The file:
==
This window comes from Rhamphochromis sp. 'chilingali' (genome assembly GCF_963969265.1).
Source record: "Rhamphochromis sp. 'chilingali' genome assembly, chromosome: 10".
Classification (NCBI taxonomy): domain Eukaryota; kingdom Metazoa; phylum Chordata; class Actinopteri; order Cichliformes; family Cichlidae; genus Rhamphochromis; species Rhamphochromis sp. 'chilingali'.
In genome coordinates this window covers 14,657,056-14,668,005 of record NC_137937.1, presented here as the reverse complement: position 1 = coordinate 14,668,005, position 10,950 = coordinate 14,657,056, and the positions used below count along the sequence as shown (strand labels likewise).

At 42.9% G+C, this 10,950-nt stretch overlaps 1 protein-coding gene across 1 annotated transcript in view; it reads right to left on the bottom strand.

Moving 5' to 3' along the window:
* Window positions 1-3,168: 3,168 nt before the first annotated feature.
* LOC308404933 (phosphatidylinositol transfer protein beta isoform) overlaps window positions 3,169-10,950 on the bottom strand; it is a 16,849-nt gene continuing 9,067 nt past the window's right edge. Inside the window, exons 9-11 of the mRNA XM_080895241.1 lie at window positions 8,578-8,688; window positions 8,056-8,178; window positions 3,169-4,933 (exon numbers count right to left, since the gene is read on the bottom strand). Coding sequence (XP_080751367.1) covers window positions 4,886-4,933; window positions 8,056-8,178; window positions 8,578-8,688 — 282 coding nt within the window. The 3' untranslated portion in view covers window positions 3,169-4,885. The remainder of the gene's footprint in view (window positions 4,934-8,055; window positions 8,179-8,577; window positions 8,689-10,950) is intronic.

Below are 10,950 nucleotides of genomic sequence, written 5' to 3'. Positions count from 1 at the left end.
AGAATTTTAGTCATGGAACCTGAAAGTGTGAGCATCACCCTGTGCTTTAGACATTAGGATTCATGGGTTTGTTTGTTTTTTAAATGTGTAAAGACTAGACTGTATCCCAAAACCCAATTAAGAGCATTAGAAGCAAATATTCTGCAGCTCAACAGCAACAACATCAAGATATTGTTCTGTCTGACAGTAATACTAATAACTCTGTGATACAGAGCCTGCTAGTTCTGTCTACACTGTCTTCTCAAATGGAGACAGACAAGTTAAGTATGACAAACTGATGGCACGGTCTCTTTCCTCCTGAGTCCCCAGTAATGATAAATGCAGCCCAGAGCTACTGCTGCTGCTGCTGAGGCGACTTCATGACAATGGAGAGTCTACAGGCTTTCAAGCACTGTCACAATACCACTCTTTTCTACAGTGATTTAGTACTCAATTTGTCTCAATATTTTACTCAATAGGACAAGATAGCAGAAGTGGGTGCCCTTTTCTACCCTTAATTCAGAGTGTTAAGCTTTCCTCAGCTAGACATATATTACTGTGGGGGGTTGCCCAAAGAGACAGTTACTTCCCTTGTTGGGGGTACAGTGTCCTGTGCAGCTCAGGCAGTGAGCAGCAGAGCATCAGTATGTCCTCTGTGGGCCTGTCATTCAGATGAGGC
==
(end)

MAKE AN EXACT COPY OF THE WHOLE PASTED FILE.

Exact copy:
This window comes from Rhamphochromis sp. 'chilingali' (genome assembly GCF_963969265.1).
Source record: "Rhamphochromis sp. 'chilingali' genome assembly, chromosome: 10".
Classification (NCBI taxonomy): domain Eukaryota; kingdom Metazoa; phylum Chordata; class Actinopteri; order Cichliformes; family Cichlidae; genus Rhamphochromis; species Rhamphochromis sp. 'chilingali'.
In genome coordinates this window covers 14,657,056-14,668,005 of record NC_137937.1, presented here as the reverse complement: position 1 = coordinate 14,668,005, position 10,950 = coordinate 14,657,056, and the positions used below count along the sequence as shown (strand labels likewise).

At 42.9% G+C, this 10,950-nt stretch overlaps 1 protein-coding gene across 1 annotated transcript in view; it reads right to left on the bottom strand.

Moving 5' to 3' along the window:
* Window positions 1-3,168: 3,168 nt before the first annotated feature.
* LOC308404933 (phosphatidylinositol transfer protein beta isoform) overlaps window positions 3,169-10,950 on the bottom strand; it is a 16,849-nt gene continuing 9,067 nt past the window's right edge. Inside the window, exons 9-11 of the mRNA XM_080895241.1 lie at window positions 8,578-8,688; window positions 8,056-8,178; window positions 3,169-4,933 (exon numbers count right to left, since the gene is read on the bottom strand). Coding sequence (XP_080751367.1) covers window positions 4,886-4,933; window positions 8,056-8,178; window positions 8,578-8,688 — 282 coding nt within the window. The 3' untranslated portion in view covers window positions 3,169-4,885. The remainder of the gene's footprint in view (window positions 4,934-8,055; window positions 8,179-8,577; window positions 8,689-10,950) is intronic.

Below are 10,950 nucleotides of genomic sequence, written 5' to 3'. Positions count from 1 at the left end.
AGAATTTTAGTCATGGAACCTGAAAGTGTGAGCATCACCCTGTGCTTTAGACATTAGGATTCATGGGTTTGTTTGTTTTTTAAATGTGTAAAGACTAGACTGTATCCCAAAACCCAATTAAGAGCATTAGAAGCAAATATTCTGCAGCTCAACAGCAACAACATCAAGATATTGTTCTGTCTGACAGTAATACTAATAACTCTGTGATACAGAGCCTGCTAGTTCTGTCTACACTGTCTTCTCAAATGGAGACAGACAAGTTAAGTATGACAAACTGATGGCACGGTCTCTTTCCTCCTGAGTCCCCAGTAATGATAAATGCAGCCCAGAGCTACTGCTGCTGCTGCTGAGGCGACTTCATGACAATGGAGAGTCTACAGGCTTTCAAGCACTGTCACAATACCACTCTTTTCTACAGTGATTTAGTACTCAATTTGTCTCAATATTTTACTCAATAGGACAAGATAGCAGAAGTGGGTGCCCTTTTCTACCCTTAATTCAGAGTGTTAAGCTTTCCTCAGCTAGACATATATTACTGTGGGGGGTTGCCCAAAGAGACAGTTACTTCCCTTGTTGGGGGTACAGTGTCCTGTGCAGCTCAGGCAGTGAGCAGCAGAGCATCAGTATGTCCTCTGTGGGCCTGTCATTCAGATGAGGC